As practitioners of science we tend to be very sniffy about science or medicine stories in the media that we deem too simplistic, sensational or downright wrong.
The Science Media Centre in the UK, many serious science journalists and academic Comms teams go to considerable lengths to counteract this pervasive problem that can lead to public mistrust in the scientific enterprise.
The current Covid pandemic has provided a vivid illustration of how critical trust and understanding in science is in the public arena. But what are we up against here?
The desire for certainty
Our need to understand the cause or reason for dramatic, natural events is a very ancient and uniquely human urge. One that, in each case, we instinctively hope to be assuaged by a simple or unambiguous, black or white answer.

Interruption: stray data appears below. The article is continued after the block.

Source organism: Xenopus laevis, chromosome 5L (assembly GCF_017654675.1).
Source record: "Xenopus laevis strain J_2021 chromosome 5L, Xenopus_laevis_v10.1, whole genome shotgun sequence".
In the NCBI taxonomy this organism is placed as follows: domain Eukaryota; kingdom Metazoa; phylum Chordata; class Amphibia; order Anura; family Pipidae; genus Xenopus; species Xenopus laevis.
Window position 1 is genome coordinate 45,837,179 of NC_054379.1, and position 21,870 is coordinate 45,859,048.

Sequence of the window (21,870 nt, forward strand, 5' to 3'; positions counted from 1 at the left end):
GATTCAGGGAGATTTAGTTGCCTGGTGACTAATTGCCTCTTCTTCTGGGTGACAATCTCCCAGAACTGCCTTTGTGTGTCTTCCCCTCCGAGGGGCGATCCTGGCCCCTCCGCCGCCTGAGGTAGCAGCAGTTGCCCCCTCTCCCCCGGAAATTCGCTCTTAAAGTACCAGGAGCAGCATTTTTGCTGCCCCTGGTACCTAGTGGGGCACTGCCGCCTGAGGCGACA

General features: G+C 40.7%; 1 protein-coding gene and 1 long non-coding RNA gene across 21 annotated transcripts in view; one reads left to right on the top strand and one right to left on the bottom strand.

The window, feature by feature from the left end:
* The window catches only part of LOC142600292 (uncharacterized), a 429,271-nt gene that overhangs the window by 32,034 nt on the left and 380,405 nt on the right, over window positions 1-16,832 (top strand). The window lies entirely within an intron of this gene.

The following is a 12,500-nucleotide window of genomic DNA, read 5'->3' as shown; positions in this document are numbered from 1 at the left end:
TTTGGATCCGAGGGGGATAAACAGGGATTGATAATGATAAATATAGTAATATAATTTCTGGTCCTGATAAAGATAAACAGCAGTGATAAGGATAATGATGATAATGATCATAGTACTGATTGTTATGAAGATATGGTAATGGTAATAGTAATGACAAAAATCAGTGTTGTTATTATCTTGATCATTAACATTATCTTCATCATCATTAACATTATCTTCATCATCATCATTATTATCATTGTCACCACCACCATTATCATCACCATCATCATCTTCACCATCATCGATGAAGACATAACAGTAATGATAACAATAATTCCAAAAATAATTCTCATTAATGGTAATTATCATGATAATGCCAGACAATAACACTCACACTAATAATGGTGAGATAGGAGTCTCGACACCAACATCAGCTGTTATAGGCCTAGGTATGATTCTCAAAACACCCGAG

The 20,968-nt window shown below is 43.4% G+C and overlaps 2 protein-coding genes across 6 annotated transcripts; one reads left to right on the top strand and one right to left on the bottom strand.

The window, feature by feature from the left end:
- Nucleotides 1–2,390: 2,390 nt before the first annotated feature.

So: why did the tsunami happen, the volcano erupt? Why are we dying of pestilence? And for millennia the solutions proffered by the sages were metaphysical; mostly angry gods.
But now we live in a technocratic, scientifically literate and well informed global society, so things should be very different. But are they? The urge to know is undiminished but so too seems to be the desire for simple, singular answers. For certainty.
To some extent this expectation is nourished by the confident assertions of binary truth/fake news by some of our political and religious leaders, eschewing complexity, nuance or uncertainty. And then further confusion, doubt and suspicion is sown by the cacophony of noise from emotionally charged social media.
A daunting task for scientists
It’s almost as though we wilfully reject rational argument even when it pertains to life-threatening events – climate change, Covid, cancer. There has to be an explanation for this sorry state of affairs.